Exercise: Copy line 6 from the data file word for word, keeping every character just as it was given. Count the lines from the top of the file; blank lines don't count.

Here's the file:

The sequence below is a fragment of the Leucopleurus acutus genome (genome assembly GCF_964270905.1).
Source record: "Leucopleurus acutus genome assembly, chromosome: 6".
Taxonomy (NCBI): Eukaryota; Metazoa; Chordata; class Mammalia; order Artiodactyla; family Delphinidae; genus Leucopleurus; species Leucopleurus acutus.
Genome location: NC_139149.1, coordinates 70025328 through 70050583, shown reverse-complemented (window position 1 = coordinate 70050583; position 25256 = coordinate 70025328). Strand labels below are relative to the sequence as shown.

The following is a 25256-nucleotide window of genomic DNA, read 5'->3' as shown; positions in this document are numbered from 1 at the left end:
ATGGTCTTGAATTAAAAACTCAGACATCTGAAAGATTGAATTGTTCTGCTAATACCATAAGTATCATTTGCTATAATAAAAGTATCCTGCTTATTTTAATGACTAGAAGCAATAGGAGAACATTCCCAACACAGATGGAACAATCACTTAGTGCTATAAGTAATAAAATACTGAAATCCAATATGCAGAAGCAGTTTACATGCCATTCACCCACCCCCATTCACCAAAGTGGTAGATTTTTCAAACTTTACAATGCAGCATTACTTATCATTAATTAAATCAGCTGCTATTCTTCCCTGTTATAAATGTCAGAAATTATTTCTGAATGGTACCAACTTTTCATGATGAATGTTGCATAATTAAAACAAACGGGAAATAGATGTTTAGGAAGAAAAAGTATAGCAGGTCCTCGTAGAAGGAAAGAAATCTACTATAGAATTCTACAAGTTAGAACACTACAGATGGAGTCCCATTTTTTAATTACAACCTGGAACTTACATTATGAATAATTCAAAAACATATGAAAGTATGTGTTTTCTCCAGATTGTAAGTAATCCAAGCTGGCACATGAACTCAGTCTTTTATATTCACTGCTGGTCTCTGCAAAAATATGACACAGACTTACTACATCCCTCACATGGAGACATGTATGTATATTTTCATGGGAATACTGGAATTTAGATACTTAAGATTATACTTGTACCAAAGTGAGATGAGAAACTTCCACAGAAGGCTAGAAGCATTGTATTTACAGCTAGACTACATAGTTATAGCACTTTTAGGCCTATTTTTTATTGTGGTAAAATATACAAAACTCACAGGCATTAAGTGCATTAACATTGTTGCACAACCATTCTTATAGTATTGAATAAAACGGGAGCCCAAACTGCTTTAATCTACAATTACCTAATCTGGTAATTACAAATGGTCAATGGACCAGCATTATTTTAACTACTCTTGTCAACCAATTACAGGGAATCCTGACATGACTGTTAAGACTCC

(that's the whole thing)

ATGGTCTTGAATTAAAAACTCAGACATCTGAAAGATTGAATTGTTCTGCTAATACCATAAGTATCATTTGCTATAATAAAAGTATCCTGCTTATTTTAATGACTAGAAGCAATAGGAGAACATTCCCAACACAGATGGAACAATCACTTAGTGCTATAAGTAATAAAATACTGAAATCCAATATGCAGAAGCAGTTTACATGCCATTCACCCACCCCCATTCACCAAAGTGGTAGATTTTTCAAACTTTACAATGCAGCATTACTTATCATTAATTAAATCAGCTGCTATTCTTCCCTGTTATAAATGTCAGAAATTATTTCTGAATGGTACCAACTTTTCATGATGAATGTTGCATAATTAAAACAAACGGGAAATAGATGTTTAGGAAGAAAAAGTATAGCAGGTCCTCGTAGAAGGAAAGAAATCTACTATAGAATTCTACAAGTTAGAACACTACAGATGGAGTCCCATTTTTTAATTACAACCTGGAACTTACATTATGAATAATTCAAAAACATATGAAAGTATGTGTTTTCTCCAGATTGTAAGTAATCCAAGCTGGCACATGAACTCAGTCTTTTATATTCACTGCTGGTCTCTGCAAAAATATGACACAGACTTACTACATCCCTCACATGGAGACATGTATGTATATTTTCATGGGAATACTGGAATTTAGATACTTAAGATTATACTTGTACCAAAGTGAGATGAGAAACTTCCACAGAAGGCTAGAAGCATTGTATTTACAGCTAGACTACATAGTTATAGCACTTTTAGGCCTATTTTTTATTGTGGTAAAATATACAAAACTCACAGGCATTAAGTGCATTAACATTGTTGCACAACCATTCTTATAGTATTGAATAAAACGGGAGCCCAAACTGCTTTAATCTACAATTACCTAATCTGGTAATTACAAATGGTCAATGGACCAGCATTATTTTAACTACTCTTGTCAACCAATTACAGGGAATCCTGACATGACTGTTAAGACTCC